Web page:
They didn't die after a few minutes - they lasted for 1-2 hours. And they didn't cost a billion dollars, they were built on the cheap. The Soviets launched almost all of their Venus missions in pairs because they considered it likely that something would blow up or fail at some point along the way - not a rare situation, a number of their Venus missions never even left Earth orbit, and some didn't even get that far
For exploring Venus, if you're wanting PR, the Vega approach is the right one - aerobots, optionally paired with sondes. Aerial vehicles can fly for long periods of time studying the planet, and there's a number of exciting missions related to this being worked on (just waiting for funding). As for surface lifespans, they don't have to be limited. There's work on probes designed to "run hot" so that they don't need any (or only minimal) cooling, and there's also work on probes designed to lift off (bellows balloon) to a cooler layer of the atmosphere (to have any length of time to examine / process samples, cool down, etc) before re-descending any number of times. If you're only talking something with a ~2 hour lifespan on the surface and nothing else, you're talking something cheap, Discovery or at most New Frontiers class - not Flagship.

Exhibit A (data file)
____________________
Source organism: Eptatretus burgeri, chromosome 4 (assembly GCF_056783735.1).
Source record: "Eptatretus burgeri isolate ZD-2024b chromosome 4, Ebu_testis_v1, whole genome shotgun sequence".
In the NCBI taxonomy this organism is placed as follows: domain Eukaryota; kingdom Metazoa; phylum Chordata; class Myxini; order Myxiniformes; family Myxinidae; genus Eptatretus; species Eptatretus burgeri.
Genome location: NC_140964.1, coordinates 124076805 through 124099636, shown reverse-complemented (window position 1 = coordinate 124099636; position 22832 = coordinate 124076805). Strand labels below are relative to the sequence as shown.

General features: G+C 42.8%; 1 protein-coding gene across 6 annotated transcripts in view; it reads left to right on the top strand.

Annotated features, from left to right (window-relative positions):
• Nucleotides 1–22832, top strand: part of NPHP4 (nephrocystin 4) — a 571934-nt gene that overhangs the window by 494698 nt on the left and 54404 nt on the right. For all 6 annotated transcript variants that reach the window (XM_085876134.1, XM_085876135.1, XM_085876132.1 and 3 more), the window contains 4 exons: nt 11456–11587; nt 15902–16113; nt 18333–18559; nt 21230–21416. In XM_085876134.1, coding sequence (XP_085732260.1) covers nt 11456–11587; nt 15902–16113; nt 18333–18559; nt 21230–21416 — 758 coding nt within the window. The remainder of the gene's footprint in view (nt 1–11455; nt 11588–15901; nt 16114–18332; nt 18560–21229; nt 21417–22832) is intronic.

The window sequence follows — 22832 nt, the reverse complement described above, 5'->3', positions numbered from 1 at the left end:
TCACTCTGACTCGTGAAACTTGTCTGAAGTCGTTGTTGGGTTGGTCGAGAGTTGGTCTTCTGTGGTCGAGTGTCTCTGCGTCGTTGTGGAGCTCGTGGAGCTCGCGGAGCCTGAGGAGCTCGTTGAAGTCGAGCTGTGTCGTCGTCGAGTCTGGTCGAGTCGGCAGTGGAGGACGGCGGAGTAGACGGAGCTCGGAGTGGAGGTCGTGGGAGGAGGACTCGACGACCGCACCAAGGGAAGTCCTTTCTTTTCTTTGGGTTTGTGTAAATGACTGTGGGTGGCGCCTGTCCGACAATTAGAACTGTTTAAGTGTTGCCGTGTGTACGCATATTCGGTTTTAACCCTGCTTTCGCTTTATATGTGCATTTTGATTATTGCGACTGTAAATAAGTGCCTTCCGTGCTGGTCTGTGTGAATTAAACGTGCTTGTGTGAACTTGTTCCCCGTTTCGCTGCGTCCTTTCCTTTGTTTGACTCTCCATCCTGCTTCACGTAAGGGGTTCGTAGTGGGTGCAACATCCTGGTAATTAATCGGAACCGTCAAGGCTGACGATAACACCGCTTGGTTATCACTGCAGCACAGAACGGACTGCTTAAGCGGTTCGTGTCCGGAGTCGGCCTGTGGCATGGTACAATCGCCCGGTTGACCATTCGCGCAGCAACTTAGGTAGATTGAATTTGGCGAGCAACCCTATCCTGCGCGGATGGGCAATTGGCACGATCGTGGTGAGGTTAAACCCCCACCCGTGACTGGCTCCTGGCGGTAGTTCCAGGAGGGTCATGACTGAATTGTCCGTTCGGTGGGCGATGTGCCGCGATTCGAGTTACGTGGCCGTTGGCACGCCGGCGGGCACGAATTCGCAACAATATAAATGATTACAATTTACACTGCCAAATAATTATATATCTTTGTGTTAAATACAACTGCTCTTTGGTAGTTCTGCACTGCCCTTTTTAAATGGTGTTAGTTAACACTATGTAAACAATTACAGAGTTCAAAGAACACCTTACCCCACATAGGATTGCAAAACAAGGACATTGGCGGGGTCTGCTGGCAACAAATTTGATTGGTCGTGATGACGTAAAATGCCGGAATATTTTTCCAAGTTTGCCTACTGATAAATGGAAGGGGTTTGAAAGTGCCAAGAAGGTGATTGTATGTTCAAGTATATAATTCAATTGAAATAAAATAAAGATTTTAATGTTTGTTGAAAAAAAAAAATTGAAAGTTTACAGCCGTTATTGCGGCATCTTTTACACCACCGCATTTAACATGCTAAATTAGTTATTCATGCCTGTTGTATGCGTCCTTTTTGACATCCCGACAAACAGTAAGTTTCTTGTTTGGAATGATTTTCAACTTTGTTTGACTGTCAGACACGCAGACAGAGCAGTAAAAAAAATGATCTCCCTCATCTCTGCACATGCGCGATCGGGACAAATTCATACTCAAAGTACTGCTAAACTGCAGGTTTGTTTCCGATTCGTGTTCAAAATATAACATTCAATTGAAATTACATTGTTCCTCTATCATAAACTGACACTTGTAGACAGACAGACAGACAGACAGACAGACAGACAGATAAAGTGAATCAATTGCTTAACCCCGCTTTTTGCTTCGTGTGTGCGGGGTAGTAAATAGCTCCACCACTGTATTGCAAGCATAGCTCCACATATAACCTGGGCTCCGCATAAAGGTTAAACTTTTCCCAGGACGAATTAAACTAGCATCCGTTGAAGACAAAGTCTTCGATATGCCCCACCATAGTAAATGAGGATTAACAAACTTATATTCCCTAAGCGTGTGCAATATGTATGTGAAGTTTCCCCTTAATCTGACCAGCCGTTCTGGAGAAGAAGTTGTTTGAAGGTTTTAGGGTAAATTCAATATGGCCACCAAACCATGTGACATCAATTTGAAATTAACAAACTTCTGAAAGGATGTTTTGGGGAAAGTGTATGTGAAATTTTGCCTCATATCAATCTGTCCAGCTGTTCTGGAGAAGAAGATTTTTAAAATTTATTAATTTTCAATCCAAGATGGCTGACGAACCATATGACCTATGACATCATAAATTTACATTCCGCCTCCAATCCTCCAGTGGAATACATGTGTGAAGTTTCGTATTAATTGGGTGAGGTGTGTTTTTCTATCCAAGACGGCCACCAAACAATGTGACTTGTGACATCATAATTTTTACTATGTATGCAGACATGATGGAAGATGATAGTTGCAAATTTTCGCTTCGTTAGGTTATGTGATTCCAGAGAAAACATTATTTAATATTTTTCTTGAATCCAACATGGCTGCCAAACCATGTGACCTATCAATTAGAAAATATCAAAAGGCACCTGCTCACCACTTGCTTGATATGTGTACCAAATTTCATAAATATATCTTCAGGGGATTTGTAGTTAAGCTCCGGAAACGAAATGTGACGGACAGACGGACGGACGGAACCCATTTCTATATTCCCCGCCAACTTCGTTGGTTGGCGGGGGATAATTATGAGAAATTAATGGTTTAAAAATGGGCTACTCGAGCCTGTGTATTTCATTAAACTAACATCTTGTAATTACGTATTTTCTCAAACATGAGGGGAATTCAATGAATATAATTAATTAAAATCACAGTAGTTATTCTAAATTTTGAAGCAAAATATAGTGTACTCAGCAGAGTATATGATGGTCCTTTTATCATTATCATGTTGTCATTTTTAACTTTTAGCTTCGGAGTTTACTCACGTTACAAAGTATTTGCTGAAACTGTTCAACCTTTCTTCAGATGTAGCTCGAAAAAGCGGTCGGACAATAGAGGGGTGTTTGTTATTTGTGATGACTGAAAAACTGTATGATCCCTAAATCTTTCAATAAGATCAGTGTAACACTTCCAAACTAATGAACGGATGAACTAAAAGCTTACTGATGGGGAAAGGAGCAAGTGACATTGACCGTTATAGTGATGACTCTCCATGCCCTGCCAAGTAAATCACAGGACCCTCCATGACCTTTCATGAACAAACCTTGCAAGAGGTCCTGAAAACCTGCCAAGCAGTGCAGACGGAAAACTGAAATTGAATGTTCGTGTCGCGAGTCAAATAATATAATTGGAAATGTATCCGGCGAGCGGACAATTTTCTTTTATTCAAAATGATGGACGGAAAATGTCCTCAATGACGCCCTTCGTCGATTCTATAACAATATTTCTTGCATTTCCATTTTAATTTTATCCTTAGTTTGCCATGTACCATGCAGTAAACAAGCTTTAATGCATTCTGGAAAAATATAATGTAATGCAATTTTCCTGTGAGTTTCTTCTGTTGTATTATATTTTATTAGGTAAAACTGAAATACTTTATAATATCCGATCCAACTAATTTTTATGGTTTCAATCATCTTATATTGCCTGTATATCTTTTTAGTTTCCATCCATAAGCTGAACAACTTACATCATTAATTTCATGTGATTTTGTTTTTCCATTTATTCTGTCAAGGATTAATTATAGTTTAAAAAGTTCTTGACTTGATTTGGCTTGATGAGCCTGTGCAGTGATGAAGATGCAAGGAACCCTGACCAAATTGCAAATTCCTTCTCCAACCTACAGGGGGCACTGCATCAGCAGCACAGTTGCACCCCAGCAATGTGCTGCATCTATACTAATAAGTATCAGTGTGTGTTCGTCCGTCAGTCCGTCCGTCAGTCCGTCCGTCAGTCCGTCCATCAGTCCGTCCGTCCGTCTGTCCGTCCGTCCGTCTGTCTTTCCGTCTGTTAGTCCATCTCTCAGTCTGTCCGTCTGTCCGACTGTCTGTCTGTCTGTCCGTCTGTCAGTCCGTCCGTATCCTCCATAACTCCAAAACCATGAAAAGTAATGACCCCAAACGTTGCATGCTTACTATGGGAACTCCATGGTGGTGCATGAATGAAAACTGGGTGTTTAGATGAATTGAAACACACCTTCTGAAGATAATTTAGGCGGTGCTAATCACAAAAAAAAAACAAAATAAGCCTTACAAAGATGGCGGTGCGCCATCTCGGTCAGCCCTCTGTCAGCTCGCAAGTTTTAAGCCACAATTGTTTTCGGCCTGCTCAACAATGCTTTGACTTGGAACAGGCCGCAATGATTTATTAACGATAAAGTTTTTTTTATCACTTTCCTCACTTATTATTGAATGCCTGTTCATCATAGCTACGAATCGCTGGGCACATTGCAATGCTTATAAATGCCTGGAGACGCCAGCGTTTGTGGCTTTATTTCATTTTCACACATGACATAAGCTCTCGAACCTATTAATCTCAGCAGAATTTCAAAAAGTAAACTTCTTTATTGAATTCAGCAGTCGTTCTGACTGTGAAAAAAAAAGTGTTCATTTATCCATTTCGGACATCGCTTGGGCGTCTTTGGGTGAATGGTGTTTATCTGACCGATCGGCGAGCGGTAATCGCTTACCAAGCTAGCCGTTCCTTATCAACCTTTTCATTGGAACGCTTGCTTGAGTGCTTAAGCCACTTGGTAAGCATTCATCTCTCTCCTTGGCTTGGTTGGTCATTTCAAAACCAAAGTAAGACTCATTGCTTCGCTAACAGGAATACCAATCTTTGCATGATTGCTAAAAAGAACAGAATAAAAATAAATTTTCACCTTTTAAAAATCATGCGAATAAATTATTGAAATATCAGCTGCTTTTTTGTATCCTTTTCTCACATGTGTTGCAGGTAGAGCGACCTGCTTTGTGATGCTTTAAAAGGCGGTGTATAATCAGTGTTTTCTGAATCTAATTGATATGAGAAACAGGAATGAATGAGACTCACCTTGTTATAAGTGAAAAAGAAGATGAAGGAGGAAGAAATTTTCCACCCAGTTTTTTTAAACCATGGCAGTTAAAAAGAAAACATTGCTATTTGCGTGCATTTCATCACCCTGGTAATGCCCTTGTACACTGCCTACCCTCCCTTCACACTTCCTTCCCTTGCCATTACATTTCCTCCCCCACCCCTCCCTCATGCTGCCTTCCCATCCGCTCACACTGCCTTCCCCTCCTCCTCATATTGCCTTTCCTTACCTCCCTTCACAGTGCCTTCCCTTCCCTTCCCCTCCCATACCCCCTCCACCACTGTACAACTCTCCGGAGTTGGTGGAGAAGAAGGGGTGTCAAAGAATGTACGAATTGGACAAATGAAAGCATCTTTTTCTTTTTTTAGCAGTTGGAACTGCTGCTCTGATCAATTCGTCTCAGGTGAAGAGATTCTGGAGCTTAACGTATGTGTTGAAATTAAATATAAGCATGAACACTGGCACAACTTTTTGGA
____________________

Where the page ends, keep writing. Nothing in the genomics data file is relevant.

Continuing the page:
The main thing that's held everything back is that NASA almost never funds anything related to Venus. The last dedicated NASA mission to Venus (not counting flybies to other destinations that used Venus as a gravitational assist) was the Magellan probe, nearly three decades ago. And that came a decade after the previous NASA mission to Venus. Easiest planet to get to, and they almost never fund missions to study it. It's embarrassing.